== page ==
Esther Williams became a Hollywood icon in the 1940s and 50s, known especially for her lean and athletic swimmer’s figure. She was an award winning swimmer who caught the eye of an MGM talent scout while performing in Aquacade at the San Francisco World’s Fair. Williams passed away yesterday at 91 years of age.
Williams was born in Los Angeles, California on August 8, 1921. She was the youngest child of 6 and was raised primarily by her oldest sister as her mother was tired of raising children and did not want to deal with Williams. Her brother, Stanton, who provided for the family as a star during the silent movie era, died at 16 years of age from a twisted intestine. Williams was only 8 at the time.
Shortly after the loss, Williams first learned to swim. In her autobiography she states that “I sensed the water was my natural element” from the beginning. She learned techniques and strokes from the lifeguards at their neighborhood pool. Developing her abilities, she won three gold medals at the national championships in 1939. She also earned a place on the 1940 United States Olympic team, but the Olympics were cancelled due to the onset of World War II. Williams stated that she felt her Hollywood fame was essentially a consolation prize that she won instead of the Olympic gold medal that she could have earned.
Williams is well known for her roles in “Bathing Beauty,” “Million Dollar Mermaid,” “Jupiter’s Darling,” “This Time for Keeps,” “Fiesta,” “Easy to Wed,” “Easy to Love,” “Thrill of a Romance” and more. She was known as a beauty and an all-American girl and most her films used her figure and her swimming ability to their advantage. Williams actually pleaded with the studio to allow her to do more serious non-swimming roles, but the studio opposed the idea. In fact, the few dramas that Williams did were poorly received. The only one that was a success was “Take Me Out to the Ball Game” which included Frank Sinatra and Gene Kelly.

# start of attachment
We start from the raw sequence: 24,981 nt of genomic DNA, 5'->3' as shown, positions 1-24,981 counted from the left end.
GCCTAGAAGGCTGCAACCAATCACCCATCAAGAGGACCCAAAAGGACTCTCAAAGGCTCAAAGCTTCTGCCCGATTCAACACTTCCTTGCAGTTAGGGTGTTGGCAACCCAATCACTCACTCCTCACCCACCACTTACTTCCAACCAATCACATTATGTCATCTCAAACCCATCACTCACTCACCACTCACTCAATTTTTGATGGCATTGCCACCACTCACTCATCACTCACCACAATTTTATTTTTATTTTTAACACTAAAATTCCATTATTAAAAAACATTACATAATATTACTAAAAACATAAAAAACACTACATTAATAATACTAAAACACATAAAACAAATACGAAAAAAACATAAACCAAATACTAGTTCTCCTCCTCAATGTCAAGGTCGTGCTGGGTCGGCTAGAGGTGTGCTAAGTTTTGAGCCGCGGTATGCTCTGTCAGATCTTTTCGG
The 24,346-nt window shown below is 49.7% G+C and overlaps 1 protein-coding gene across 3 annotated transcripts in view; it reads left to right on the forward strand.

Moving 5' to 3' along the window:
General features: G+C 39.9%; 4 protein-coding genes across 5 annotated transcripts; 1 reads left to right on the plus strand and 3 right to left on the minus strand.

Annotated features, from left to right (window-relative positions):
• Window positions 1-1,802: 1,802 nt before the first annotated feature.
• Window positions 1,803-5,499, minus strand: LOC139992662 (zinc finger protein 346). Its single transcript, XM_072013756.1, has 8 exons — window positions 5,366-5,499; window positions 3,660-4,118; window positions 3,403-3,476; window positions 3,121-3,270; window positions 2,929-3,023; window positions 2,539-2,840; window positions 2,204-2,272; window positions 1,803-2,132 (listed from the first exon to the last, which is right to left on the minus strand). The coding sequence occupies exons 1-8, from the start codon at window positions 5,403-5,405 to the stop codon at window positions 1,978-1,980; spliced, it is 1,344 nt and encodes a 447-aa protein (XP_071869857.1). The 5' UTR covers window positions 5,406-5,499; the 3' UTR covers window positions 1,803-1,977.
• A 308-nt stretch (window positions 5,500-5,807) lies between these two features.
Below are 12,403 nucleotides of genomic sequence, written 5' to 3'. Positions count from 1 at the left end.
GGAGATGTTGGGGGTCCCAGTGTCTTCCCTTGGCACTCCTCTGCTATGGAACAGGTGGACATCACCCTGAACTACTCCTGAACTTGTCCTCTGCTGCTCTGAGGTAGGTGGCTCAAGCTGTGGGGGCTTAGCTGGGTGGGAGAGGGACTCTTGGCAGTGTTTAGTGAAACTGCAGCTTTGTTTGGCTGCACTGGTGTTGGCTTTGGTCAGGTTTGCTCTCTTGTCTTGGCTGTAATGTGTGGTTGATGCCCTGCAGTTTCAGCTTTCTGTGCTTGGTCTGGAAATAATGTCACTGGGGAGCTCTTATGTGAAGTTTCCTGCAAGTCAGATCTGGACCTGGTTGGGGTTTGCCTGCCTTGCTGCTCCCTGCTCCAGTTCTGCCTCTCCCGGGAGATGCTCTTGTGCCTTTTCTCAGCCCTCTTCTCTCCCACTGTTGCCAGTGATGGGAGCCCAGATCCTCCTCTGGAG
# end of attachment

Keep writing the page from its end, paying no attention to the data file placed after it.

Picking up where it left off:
Williams was married four times and faced 2 divorces, one death of a spouse and was survived by her last husband, Edward Bell. Her second marriage, to Ben Gage, provided her with three children before their divorce after 13 years of marriage. When she married Fernando Lamas, he would not permit her three children to live with them or even to attend the wedding. Mr. Lamas died in 1982 and she married Mr. Bell in 1988. Williams is survived by her husband; her daughter, Susan Beardslee; her son, Benjamin Gage; three stepsons and a number of grandchildren and step-grandchildren.
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